David O'Donnell wrote,
[I had said,]
| >[On AOL] two
| >1K letters use up more of your quota than one 2K letter does.
| The problem is, though: that's not true. I could have 550 pieces of 31k
| messages and it makes no more difference than if I have 550 pieces of 1k
| messages, or 550 pieces of mail with 1M file attachments. All we quota on is
| number of messages. Size is irrelevant.
Then, Mr. O'Donnell, it *is* true: two letters that each occupy one kilobyte
do use up more of an AOL customer's disk quota than does one letter that is
two kilobytes long. If one is allowed 550 stored letters at a time without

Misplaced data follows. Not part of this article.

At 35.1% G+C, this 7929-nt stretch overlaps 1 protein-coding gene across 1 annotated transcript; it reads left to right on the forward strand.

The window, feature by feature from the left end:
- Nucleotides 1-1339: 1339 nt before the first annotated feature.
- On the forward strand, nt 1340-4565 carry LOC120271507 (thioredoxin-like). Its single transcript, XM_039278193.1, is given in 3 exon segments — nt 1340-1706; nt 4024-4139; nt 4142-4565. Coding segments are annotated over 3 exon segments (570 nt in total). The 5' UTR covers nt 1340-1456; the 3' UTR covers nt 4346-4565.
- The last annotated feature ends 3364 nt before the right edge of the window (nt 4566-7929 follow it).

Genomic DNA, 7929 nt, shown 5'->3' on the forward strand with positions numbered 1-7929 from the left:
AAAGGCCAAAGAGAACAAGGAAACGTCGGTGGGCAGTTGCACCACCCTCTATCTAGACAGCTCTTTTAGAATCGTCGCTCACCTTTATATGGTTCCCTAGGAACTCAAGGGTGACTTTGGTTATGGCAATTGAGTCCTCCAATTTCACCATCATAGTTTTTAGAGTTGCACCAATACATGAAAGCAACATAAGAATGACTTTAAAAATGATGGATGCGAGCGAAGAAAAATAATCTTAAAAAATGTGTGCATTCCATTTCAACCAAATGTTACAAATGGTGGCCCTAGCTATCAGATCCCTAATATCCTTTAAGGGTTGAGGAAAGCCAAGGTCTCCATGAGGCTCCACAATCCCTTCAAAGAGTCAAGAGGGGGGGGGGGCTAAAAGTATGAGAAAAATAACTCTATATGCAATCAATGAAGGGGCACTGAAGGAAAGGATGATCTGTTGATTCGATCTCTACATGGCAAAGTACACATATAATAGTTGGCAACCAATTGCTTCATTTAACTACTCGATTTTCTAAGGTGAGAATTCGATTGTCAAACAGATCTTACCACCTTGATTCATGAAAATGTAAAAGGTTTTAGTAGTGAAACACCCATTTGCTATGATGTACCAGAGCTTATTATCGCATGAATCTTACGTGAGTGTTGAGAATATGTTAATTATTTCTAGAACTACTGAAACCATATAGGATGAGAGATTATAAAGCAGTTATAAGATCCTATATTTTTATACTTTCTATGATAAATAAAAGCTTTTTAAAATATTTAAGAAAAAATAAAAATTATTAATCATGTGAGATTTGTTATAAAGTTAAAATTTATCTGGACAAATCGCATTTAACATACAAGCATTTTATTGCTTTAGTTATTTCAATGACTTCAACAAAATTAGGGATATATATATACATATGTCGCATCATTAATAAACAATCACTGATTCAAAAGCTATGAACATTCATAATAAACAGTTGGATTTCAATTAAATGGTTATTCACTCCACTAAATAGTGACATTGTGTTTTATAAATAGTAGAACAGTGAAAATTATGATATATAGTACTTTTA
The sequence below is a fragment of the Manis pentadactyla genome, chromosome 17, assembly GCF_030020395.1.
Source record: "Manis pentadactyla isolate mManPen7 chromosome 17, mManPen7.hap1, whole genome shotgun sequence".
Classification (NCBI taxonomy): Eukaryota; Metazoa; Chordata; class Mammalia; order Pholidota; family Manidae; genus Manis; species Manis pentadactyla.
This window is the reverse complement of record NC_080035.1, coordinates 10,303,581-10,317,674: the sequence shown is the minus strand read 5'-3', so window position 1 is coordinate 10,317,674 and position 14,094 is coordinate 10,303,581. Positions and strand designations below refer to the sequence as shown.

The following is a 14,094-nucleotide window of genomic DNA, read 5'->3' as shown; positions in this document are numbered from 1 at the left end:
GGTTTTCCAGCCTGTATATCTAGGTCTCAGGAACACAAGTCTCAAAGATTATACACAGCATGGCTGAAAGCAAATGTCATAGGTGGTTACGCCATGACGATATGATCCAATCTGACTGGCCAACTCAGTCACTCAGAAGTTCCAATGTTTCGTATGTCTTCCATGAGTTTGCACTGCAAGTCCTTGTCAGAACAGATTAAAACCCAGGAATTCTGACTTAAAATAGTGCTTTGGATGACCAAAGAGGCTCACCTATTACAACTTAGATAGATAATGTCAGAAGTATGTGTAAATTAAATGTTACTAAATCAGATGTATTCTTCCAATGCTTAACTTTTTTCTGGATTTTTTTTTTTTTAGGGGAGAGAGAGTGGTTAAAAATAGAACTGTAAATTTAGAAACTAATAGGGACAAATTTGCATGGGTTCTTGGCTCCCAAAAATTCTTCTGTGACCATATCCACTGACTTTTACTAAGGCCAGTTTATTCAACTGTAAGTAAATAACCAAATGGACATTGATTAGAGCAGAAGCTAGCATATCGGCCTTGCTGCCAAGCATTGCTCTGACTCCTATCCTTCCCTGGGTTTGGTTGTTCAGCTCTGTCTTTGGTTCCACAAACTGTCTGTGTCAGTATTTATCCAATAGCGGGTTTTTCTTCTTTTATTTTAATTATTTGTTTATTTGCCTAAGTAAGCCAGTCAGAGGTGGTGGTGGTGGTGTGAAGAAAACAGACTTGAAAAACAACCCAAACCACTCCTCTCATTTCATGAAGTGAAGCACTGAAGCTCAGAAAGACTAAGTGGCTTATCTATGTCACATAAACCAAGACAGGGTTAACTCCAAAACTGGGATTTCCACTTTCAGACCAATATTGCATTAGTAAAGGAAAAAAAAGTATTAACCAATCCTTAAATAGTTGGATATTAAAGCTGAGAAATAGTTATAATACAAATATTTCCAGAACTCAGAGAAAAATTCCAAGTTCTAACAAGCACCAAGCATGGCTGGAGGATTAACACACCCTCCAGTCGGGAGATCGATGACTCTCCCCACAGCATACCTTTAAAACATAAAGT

size as a factor, two short reminders take up 1/275 of that allotment but one
tome uses only 1/550.
That's all the more reason that an AOL customer who subscribes to several
active lists would want to receive those lists in digest format. This thread
started when someone opined that he or she saw no earthly value in the common
digest format and wanted to know why such a concept had ever been proposed,
much less how it could have caught on.